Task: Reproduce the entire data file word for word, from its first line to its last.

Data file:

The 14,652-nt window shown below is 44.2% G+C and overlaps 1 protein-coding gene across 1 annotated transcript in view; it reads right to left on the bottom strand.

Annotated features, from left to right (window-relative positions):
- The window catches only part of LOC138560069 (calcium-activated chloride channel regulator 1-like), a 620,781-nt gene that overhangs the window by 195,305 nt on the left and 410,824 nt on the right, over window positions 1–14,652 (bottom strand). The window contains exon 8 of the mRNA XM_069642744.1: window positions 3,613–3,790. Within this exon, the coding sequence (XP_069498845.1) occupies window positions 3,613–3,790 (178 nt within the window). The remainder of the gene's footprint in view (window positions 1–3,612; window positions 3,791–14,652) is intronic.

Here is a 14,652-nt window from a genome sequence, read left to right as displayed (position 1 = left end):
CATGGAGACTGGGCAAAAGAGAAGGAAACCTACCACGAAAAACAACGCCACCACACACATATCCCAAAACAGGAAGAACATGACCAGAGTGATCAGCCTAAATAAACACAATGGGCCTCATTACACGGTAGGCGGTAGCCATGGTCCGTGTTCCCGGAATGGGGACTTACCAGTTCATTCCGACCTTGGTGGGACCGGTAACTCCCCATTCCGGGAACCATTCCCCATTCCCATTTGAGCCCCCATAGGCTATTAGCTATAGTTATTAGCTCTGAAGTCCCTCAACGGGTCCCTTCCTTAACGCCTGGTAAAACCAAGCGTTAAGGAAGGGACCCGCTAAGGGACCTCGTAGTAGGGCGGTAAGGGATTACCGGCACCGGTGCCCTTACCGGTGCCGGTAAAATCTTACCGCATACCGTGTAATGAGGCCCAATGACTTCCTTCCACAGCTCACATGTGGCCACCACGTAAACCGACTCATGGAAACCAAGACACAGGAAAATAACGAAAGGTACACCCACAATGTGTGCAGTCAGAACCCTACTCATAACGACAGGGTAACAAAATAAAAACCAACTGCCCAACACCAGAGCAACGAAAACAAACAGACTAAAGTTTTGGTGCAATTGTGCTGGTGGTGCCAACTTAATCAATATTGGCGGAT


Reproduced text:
The 14,652-nt window shown below is 44.2% G+C and overlaps 1 protein-coding gene across 1 annotated transcript in view; it reads right to left on the bottom strand.

Annotated features, from left to right (window-relative positions):
- The window catches only part of LOC138560069 (calcium-activated chloride channel regulator 1-like), a 620,781-nt gene that overhangs the window by 195,305 nt on the left and 410,824 nt on the right, over window positions 1–14,652 (bottom strand). The window contains exon 8 of the mRNA XM_069642744.1: window positions 3,613–3,790. Within this exon, the coding sequence (XP_069498845.1) occupies window positions 3,613–3,790 (178 nt within the window). The remainder of the gene's footprint in view (window positions 1–3,612; window positions 3,791–14,652) is intronic.

Here is a 14,652-nt window from a genome sequence, read left to right as displayed (position 1 = left end):
CATGGAGACTGGGCAAAAGAGAAGGAAACCTACCACGAAAAACAACGCCACCACACACATATCCCAAAACAGGAAGAACATGACCAGAGTGATCAGCCTAAATAAACACAATGGGCCTCATTACACGGTAGGCGGTAGCCATGGTCCGTGTTCCCGGAATGGGGACTTACCAGTTCATTCCGACCTTGGTGGGACCGGTAACTCCCCATTCCGGGAACCATTCCCCATTCCCATTTGAGCCCCCATAGGCTATTAGCTATAGTTATTAGCTCTGAAGTCCCTCAACGGGTCCCTTCCTTAACGCCTGGTAAAACCAAGCGTTAAGGAAGGGACCCGCTAAGGGACCTCGTAGTAGGGCGGTAAGGGATTACCGGCACCGGTGCCCTTACCGGTGCCGGTAAAATCTTACCGCATACCGTGTAATGAGGCCCAATGACTTCCTTCCACAGCTCACATGTGGCCACCACGTAAACCGACTCATGGAAACCAAGACACAGGAAAATAACGAAAGGTACACCCACAATGTGTGCAGTCAGAACCCTACTCATAACGACAGGGTAACAAAATAAAAACCAACTGCCCAACACCAGAGCAACGAAAACAAACAGACTAAAGTTTTGGTGCAATTGTGCTGGTGGTGCCAACTTAATCAATATTGGCGGAT